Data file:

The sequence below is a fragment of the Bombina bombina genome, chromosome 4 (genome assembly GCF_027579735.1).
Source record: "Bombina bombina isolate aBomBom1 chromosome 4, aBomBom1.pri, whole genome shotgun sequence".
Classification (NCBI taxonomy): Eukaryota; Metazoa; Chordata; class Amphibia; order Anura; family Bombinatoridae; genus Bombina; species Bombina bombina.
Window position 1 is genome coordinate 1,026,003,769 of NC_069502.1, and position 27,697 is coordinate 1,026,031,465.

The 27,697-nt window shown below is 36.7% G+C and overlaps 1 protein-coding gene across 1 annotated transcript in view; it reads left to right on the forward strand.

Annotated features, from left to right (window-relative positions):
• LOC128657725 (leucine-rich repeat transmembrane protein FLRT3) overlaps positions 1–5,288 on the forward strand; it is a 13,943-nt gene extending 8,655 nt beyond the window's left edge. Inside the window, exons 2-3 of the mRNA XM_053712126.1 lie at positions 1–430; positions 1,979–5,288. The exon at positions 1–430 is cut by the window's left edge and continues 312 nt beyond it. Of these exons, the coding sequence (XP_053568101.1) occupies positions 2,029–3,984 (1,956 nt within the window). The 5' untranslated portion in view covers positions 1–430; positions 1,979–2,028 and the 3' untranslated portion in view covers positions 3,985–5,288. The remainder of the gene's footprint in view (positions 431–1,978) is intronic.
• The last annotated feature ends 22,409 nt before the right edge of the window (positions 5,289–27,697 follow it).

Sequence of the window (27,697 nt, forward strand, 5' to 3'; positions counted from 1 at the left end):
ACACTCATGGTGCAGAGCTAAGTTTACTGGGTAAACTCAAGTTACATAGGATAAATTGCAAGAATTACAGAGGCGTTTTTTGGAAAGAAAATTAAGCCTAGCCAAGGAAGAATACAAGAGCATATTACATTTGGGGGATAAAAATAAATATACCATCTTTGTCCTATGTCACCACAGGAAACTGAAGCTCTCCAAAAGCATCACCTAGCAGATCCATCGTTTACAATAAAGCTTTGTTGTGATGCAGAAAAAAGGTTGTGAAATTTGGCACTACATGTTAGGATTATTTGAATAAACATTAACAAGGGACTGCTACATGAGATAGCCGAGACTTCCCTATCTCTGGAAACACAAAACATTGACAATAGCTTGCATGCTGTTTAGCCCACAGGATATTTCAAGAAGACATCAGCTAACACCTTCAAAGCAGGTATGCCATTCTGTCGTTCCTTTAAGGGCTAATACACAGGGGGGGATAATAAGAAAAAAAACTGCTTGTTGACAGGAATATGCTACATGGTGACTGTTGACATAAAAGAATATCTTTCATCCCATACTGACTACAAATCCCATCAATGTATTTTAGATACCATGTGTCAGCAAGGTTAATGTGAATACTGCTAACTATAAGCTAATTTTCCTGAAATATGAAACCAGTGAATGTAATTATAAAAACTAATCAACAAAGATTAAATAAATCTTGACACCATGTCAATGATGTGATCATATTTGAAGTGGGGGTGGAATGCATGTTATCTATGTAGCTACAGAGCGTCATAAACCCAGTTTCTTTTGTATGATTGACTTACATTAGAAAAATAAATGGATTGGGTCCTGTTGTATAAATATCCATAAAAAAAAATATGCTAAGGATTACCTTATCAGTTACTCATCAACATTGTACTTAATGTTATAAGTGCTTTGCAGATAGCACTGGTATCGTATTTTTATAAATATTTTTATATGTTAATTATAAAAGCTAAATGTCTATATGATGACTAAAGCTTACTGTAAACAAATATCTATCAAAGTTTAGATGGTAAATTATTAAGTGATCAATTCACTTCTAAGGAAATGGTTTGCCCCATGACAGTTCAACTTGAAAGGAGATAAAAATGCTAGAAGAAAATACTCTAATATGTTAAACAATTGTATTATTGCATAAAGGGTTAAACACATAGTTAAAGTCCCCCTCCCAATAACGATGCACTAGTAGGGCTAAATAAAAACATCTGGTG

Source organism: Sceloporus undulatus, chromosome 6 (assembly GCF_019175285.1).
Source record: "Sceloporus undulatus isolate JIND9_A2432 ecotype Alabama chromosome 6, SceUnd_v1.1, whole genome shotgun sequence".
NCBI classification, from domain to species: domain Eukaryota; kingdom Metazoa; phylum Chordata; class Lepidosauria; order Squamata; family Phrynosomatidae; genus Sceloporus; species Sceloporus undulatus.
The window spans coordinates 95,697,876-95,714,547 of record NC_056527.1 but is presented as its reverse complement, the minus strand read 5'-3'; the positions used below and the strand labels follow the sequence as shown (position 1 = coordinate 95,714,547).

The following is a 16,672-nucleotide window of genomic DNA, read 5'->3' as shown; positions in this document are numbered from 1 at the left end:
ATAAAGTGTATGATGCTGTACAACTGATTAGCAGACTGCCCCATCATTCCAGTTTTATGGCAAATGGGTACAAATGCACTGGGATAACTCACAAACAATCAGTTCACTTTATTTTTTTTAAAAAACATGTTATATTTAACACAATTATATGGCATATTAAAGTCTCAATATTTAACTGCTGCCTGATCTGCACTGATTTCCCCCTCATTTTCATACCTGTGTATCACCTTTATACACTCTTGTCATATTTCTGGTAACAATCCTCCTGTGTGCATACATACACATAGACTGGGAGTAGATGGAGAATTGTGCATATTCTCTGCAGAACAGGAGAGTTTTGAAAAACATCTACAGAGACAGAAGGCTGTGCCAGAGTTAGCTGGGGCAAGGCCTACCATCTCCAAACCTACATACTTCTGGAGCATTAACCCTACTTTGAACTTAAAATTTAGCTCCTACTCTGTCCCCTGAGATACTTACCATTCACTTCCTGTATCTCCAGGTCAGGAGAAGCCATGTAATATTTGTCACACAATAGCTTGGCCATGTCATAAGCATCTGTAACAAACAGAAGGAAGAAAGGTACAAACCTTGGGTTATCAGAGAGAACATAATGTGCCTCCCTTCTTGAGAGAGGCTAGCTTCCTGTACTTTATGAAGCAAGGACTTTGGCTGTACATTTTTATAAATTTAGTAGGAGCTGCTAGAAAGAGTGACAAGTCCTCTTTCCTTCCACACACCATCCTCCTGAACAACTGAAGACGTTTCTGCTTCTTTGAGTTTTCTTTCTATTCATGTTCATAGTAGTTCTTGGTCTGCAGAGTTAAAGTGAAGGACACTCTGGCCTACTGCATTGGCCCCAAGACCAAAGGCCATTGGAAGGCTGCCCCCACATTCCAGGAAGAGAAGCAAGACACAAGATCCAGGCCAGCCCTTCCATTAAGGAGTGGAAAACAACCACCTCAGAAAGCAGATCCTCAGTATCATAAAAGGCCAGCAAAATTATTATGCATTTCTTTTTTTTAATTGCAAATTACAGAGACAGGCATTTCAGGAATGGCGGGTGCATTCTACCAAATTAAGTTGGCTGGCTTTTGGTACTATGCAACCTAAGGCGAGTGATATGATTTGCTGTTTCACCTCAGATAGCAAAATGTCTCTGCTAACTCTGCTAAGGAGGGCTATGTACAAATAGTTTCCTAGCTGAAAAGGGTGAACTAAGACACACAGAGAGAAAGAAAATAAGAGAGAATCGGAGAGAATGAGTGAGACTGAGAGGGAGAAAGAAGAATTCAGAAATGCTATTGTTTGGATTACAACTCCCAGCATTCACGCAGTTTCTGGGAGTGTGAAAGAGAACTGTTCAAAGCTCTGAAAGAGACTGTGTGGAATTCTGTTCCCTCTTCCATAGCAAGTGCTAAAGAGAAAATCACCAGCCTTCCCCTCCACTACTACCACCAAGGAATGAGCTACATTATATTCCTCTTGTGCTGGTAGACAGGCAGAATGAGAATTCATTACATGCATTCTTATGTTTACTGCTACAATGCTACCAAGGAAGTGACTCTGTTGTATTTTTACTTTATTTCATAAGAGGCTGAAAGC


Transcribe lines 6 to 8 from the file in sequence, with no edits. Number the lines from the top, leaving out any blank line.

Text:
Annotated features, from left to right (window-relative positions):
• LOC128657725 (leucine-rich repeat transmembrane protein FLRT3) overlaps positions 1–5,288 on the forward strand; it is a 13,943-nt gene extending 8,655 nt beyond the window's left edge. Inside the window, exons 2-3 of the mRNA XM_053712126.1 lie at positions 1–430; positions 1,979–5,288. The exon at positions 1–430 is cut by the window's left edge and continues 312 nt beyond it. Of these exons, the coding sequence (XP_053568101.1) occupies positions 2,029–3,984 (1,956 nt within the window). The 5' untranslated portion in view covers positions 1–430; positions 1,979–2,028 and the 3' untranslated portion in view covers positions 3,985–5,288. The remainder of the gene's footprint in view (positions 431–1,978) is intronic.
• The last annotated feature ends 22,409 nt before the right edge of the window (positions 5,289–27,697 follow it).